Database for Animation Studies


Jan Švankmajer’s Don Šajn (1970): Puppets as intimate objects

The puppet form has caught the imagination of many artists and writers. However, coming to terms with this riddling figuration is difficult. As a configuration characterized by tensions and conflicts, it eludes easy determination. This article focuses on the paradoxical nature of the puppet form: the tension in between the external bodily existence and the internal dramatic life of the puppet – two existential states that invest the puppet form with a perplexing double life. The paradox of renegotiating communicative flows between interior and exterior worlds is examined in relation to the phenomenon of intermediality. Amidst the intermedial concatenation of different modes of expression – puppetry, theatre, cinema and object animation – the puppet form acts as an intimate space. Concrete instances of medial interchanges carry metaphorically a long way towards the most intimate relation of knowing and feeling in resonance with the puppet form. Working with one of the finest examples of the use of puppetry in film, Jan Švankmajer’s Don Šajn (1970), these thoughts are developed through a series of readings ranging from the film critic Michael O’Pray’s view of the film, André Breton’s notion of communicating vessels, Deleuze’s concept of the baroque fold and Paul Ricoeur’s hermeneutic phenomenology.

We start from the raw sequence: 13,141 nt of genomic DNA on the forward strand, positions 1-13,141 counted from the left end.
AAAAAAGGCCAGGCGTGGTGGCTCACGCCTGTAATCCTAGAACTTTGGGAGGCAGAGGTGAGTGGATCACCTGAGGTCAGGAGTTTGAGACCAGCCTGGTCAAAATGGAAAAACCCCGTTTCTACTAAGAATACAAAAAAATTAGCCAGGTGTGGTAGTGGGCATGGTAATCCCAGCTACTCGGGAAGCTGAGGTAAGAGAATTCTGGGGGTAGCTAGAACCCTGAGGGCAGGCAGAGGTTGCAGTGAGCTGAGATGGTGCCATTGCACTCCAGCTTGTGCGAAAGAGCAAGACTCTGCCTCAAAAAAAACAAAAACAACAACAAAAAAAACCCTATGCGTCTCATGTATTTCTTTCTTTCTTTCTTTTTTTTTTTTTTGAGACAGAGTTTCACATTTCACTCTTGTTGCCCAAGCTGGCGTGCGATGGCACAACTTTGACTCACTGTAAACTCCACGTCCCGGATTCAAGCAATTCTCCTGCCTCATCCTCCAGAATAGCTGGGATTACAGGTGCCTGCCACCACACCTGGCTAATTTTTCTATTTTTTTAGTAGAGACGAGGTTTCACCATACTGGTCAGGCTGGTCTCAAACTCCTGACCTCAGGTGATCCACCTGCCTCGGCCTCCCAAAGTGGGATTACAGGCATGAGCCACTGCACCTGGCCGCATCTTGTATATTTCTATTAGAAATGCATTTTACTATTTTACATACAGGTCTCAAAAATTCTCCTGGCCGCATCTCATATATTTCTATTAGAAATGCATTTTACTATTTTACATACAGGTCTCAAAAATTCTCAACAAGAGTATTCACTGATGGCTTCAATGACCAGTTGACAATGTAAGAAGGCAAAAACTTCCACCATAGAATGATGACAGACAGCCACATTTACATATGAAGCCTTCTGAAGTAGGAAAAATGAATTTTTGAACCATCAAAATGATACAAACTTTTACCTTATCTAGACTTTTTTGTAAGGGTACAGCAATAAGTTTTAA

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Animation: An Interdisciplinary Journal
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